Lucretius vs Richard Dawkins

The Spectator, August 17, 2013 | Go to article overview

Lucretius vs Richard Dawkins


Richard Dawkins has been confusing his categories again, comparing Trinity College, Cambridge, with Islam. His attack on religion does precisely the same, as if the prescientific Biblical account of the world somehow disproves the whole religious phenomenon. The Roman poet Lucretius (c. 100-55 BC) had argued in this way long before Dawkins.

In his great poem On the Nature of the Universe, Lucretius built on earlier Greek thought to argue that the whole universe - mind and matter, body and soul, god and man, earth, sky, sun, moon and stars - was made up of atomic particles, below the level of perception, and to explain how it all worked. Further, the gods, made up of self-regenerating atoms, were serenely uninterested in us and our worries.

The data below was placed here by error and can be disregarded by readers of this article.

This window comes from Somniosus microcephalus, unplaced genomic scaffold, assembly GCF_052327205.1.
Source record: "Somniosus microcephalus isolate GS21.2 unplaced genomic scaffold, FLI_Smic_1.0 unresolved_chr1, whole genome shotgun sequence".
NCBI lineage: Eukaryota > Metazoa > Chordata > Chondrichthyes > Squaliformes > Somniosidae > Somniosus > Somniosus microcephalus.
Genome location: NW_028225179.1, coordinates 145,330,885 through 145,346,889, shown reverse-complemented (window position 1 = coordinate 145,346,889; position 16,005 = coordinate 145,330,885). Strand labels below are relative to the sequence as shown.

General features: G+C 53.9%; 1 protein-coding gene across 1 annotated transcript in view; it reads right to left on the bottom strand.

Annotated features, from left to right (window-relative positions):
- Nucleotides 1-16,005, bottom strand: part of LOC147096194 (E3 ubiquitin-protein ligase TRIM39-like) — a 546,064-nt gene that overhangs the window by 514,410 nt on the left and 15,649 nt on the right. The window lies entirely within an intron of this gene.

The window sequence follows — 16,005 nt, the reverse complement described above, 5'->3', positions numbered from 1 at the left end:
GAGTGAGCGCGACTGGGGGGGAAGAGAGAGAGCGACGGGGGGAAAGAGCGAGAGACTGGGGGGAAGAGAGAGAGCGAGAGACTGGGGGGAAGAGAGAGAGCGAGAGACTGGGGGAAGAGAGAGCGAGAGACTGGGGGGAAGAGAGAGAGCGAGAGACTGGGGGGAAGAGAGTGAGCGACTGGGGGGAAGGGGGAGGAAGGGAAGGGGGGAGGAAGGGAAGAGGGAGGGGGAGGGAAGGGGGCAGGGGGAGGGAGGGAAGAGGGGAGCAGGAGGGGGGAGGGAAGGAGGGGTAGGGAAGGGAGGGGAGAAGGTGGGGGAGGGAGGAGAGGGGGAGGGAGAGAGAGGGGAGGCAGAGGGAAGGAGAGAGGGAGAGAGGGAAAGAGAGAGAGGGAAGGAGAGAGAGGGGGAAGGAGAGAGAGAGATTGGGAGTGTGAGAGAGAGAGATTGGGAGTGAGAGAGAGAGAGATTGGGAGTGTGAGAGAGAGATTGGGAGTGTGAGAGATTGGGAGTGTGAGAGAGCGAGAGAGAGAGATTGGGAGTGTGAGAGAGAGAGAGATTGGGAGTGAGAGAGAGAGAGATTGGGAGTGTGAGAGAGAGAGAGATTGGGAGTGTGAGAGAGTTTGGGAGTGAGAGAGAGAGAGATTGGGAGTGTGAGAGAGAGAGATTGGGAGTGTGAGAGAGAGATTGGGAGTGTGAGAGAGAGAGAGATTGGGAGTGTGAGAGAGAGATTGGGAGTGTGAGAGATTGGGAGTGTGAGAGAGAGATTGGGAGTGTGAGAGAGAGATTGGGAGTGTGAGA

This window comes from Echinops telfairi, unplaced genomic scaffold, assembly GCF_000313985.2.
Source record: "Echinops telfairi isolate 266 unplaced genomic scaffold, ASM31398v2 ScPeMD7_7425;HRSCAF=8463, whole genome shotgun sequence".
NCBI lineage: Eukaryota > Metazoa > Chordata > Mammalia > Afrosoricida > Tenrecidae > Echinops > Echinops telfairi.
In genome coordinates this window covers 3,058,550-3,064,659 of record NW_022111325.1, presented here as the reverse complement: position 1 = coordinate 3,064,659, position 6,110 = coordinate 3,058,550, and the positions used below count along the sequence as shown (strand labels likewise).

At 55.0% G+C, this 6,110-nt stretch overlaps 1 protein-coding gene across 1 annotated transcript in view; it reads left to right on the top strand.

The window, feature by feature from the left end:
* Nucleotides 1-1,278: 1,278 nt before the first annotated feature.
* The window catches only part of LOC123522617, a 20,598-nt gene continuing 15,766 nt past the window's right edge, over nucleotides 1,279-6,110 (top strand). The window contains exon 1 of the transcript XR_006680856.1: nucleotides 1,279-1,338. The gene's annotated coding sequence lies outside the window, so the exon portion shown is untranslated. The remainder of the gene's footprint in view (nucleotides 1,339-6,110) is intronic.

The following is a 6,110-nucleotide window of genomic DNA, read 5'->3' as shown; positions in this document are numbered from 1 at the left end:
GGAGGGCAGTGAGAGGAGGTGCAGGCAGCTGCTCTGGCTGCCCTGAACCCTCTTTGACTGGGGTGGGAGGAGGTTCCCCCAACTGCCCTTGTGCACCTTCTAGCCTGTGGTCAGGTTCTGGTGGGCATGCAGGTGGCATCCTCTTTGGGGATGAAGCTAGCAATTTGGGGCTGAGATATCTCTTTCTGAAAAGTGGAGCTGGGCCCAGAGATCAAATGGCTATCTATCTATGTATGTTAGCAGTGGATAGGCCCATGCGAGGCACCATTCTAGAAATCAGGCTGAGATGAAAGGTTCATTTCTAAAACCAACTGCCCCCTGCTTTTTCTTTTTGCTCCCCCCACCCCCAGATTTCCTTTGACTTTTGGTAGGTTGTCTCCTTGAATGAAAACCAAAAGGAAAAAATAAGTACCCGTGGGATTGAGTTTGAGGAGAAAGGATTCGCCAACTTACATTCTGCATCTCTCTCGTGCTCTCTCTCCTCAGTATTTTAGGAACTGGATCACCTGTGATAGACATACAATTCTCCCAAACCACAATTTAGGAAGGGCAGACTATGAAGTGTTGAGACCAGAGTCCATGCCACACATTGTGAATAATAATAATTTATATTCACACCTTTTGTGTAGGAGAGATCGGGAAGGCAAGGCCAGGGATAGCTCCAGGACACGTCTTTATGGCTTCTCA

That Dawkinsian assertion does not follow, but it enabled Lucretius to confirm that death should hold no fears for us: the whole point of his poem. Our body and soul simply broke down into their component atoms and dissipated into thin air like smoke, and the gods could not care less. He concluded 'To none is life given on freehold; to all, on lease. …

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